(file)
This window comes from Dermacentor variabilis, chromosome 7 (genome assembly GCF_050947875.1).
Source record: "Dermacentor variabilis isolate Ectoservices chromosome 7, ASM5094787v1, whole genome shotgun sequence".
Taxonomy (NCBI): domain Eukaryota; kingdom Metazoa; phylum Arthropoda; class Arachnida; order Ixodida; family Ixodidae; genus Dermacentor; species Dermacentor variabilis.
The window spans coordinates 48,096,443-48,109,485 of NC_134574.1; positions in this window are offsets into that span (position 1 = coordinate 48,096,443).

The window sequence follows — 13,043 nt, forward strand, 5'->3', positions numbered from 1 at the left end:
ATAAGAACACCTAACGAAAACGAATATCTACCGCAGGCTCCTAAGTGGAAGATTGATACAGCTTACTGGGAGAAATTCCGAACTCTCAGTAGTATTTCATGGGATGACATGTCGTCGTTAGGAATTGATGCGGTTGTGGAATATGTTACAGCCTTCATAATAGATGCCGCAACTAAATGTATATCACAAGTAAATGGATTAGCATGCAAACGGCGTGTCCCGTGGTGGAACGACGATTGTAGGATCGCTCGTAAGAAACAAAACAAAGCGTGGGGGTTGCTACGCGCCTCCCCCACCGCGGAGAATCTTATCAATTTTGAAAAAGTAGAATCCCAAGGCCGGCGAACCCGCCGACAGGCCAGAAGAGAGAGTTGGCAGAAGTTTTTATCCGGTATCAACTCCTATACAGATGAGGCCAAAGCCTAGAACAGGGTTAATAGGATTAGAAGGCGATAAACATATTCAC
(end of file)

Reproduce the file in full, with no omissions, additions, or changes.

This window comes from Dermacentor variabilis, chromosome 7 (genome assembly GCF_050947875.1).
Source record: "Dermacentor variabilis isolate Ectoservices chromosome 7, ASM5094787v1, whole genome shotgun sequence".
Taxonomy (NCBI): domain Eukaryota; kingdom Metazoa; phylum Arthropoda; class Arachnida; order Ixodida; family Ixodidae; genus Dermacentor; species Dermacentor variabilis.
The window spans coordinates 48,096,443-48,109,485 of NC_134574.1; positions in this window are offsets into that span (position 1 = coordinate 48,096,443).

The window sequence follows — 13,043 nt, forward strand, 5'->3', positions numbered from 1 at the left end:
ATAAGAACACCTAACGAAAACGAATATCTACCGCAGGCTCCTAAGTGGAAGATTGATACAGCTTACTGGGAGAAATTCCGAACTCTCAGTAGTATTTCATGGGATGACATGTCGTCGTTAGGAATTGATGCGGTTGTGGAATATGTTACAGCCTTCATAATAGATGCCGCAACTAAATGTATATCACAAGTAAATGGATTAGCATGCAAACGGCGTGTCCCGTGGTGGAACGACGATTGTAGGATCGCTCGTAAGAAACAAAACAAAGCGTGGGGGTTGCTACGCGCCTCCCCCACCGCGGAGAATCTTATCAATTTTGAAAAAGTAGAATCCCAAGGCCGGCGAACCCGCCGACAGGCCAGAAGAGAGAGTTGGCAGAAGTTTTTATCCGGTATCAACTCCTATACAGATGAGGCCAAAGCCTAGAACAGGGTTAATAGGATTAGAAGGCGATAAACATATTCAC